Pressure to Create Pressure?

The Vikings' defensive line is a major reason why the team has the league's best run defense, but they have also been one of the lowest-ranked defenses for sacking the quarterback. The defensive linemen say there are a couple of reasons for that.

After the Vikings held the Miami Dolphins to 4 yards rushing, defensive end Kenechi Udeze said the run defense can still get better, a bold statement considering that was a franchise record for both Minnesota's defense and Miami's offense.

But there is no question the Vikings pass rush can improve. It took a statistical review by Elias Sports Bureau to give the Vikings their only sack of the game, and Sunday's downer against the Dolphins has the Vikings going four games this season with one or fewer sacks.

"We've just got to play our assigned technique in coverage and as a front just get after the passer if they're going to sit back there and try to throw it all day," said defensive tackle Kevin Williams. "If they throw a quick one, turn and try to get a hit on the guy they throw it to. They're not giving us a whole lot of change to rush up front, but when they do we've got to make it pay off."

But if Williams – who leads the team with five sacks – is frustrated with the quick-release strategy of teams lately, imagine the anxiousness of defensive end Kenechi Udeze, who has been shut out of sacks this season.

"I've been pressing ever since Game 1, when I didn't get one," Udeze said with a smile. "But they're coming, and I can't get hooked up on statistics. I have to play this game the way it was intended to be played, and that's playing team ball and that's the only thing I can do right now. I don't care if I don't get a sack the whole year, as long as we start winning."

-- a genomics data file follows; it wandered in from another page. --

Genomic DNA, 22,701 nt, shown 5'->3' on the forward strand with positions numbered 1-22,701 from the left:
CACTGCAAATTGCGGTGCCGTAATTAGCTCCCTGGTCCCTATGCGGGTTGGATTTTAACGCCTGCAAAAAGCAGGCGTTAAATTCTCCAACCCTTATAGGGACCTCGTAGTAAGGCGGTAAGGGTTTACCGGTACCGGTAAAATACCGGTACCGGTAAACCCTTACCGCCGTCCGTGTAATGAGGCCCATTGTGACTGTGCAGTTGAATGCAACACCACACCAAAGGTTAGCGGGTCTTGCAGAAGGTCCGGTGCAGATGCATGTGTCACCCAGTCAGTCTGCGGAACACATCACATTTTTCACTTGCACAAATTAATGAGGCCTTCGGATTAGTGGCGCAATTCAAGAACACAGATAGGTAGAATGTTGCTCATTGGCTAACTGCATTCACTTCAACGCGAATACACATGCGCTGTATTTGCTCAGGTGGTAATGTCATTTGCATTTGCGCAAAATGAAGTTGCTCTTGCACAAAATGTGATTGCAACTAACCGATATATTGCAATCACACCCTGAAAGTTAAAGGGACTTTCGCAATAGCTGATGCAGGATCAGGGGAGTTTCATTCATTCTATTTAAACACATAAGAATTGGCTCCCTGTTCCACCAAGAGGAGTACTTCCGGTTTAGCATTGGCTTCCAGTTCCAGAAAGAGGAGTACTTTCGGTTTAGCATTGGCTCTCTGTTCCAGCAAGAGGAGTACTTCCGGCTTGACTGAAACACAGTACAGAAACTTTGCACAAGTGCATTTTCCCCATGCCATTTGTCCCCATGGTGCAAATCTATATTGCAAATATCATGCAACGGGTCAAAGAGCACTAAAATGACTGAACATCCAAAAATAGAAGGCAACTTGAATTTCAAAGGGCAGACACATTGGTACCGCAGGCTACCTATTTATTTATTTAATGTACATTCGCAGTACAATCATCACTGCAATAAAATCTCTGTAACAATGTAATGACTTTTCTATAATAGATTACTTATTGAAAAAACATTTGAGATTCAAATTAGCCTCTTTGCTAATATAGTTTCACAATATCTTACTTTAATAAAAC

While most of the blame for four straight losses has fallen on an offense that has struggled to score points, the Vikings' pass defense is also ranked 26th, and a lack of sacks has contributed to that plummet in the rankings.

Udeze said the defense just needs to keep reading its keys in order to apply more pressure.

"Down and distance, tendencies, personnel, you kind of go off of that, but when the opportunity presents itself you've got to go out and make plays. You've got to get to the quarterback, you've got to harass him, you've got to be in his face all day," Udeze said.

Williams admitted Udeze might be getting frustrated with no sacks yet this season, especially after the defensive end was out to prove he was worthy of a first-round draft pick following the 2005 season in which he spent most of it on injured reserve.

"A little bit (frustrated) maybe, but he's a pro," Williams said of Udeze. "Everybody is going to get frustrated at times. We've just got to keep working and we'll keep encouraging him and the sacks will come."

Defensive end Darrion Scott said Udeze's personality will carry him through frustrating times.